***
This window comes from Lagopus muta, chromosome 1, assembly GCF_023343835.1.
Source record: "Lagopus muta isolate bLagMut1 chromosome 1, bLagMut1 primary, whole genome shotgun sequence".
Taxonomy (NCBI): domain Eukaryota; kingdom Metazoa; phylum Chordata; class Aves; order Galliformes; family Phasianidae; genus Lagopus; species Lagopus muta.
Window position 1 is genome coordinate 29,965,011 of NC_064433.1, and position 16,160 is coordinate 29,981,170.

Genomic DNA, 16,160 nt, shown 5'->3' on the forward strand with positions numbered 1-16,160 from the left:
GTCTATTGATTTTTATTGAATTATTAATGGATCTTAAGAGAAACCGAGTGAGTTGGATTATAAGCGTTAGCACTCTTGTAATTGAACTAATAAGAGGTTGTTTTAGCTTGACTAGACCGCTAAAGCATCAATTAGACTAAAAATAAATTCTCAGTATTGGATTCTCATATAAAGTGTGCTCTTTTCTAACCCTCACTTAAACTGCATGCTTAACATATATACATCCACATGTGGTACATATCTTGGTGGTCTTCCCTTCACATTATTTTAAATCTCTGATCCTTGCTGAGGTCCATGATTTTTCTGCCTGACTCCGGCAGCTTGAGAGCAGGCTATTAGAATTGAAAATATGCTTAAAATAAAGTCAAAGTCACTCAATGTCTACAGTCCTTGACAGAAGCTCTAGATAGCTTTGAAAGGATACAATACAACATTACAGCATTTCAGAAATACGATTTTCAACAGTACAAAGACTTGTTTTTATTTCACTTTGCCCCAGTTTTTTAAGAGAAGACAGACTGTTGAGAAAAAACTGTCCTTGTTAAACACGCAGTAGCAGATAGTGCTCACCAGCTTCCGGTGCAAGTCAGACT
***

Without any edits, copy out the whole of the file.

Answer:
This window comes from Lagopus muta, chromosome 1, assembly GCF_023343835.1.
Source record: "Lagopus muta isolate bLagMut1 chromosome 1, bLagMut1 primary, whole genome shotgun sequence".
Taxonomy (NCBI): domain Eukaryota; kingdom Metazoa; phylum Chordata; class Aves; order Galliformes; family Phasianidae; genus Lagopus; species Lagopus muta.
Window position 1 is genome coordinate 29,965,011 of NC_064433.1, and position 16,160 is coordinate 29,981,170.

Genomic DNA, 16,160 nt, shown 5'->3' on the forward strand with positions numbered 1-16,160 from the left:
GTCTATTGATTTTTATTGAATTATTAATGGATCTTAAGAGAAACCGAGTGAGTTGGATTATAAGCGTTAGCACTCTTGTAATTGAACTAATAAGAGGTTGTTTTAGCTTGACTAGACCGCTAAAGCATCAATTAGACTAAAAATAAATTCTCAGTATTGGATTCTCATATAAAGTGTGCTCTTTTCTAACCCTCACTTAAACTGCATGCTTAACATATATACATCCACATGTGGTACATATCTTGGTGGTCTTCCCTTCACATTATTTTAAATCTCTGATCCTTGCTGAGGTCCATGATTTTTCTGCCTGACTCCGGCAGCTTGAGAGCAGGCTATTAGAATTGAAAATATGCTTAAAATAAAGTCAAAGTCACTCAATGTCTACAGTCCTTGACAGAAGCTCTAGATAGCTTTGAAAGGATACAATACAACATTACAGCATTTCAGAAATACGATTTTCAACAGTACAAAGACTTGTTTTTATTTCACTTTGCCCCAGTTTTTTAAGAGAAGACAGACTGTTGAGAAAAAACTGTCCTTGTTAAACACGCAGTAGCAGATAGTGCTCACCAGCTTCCGGTGCAAGTCAGACT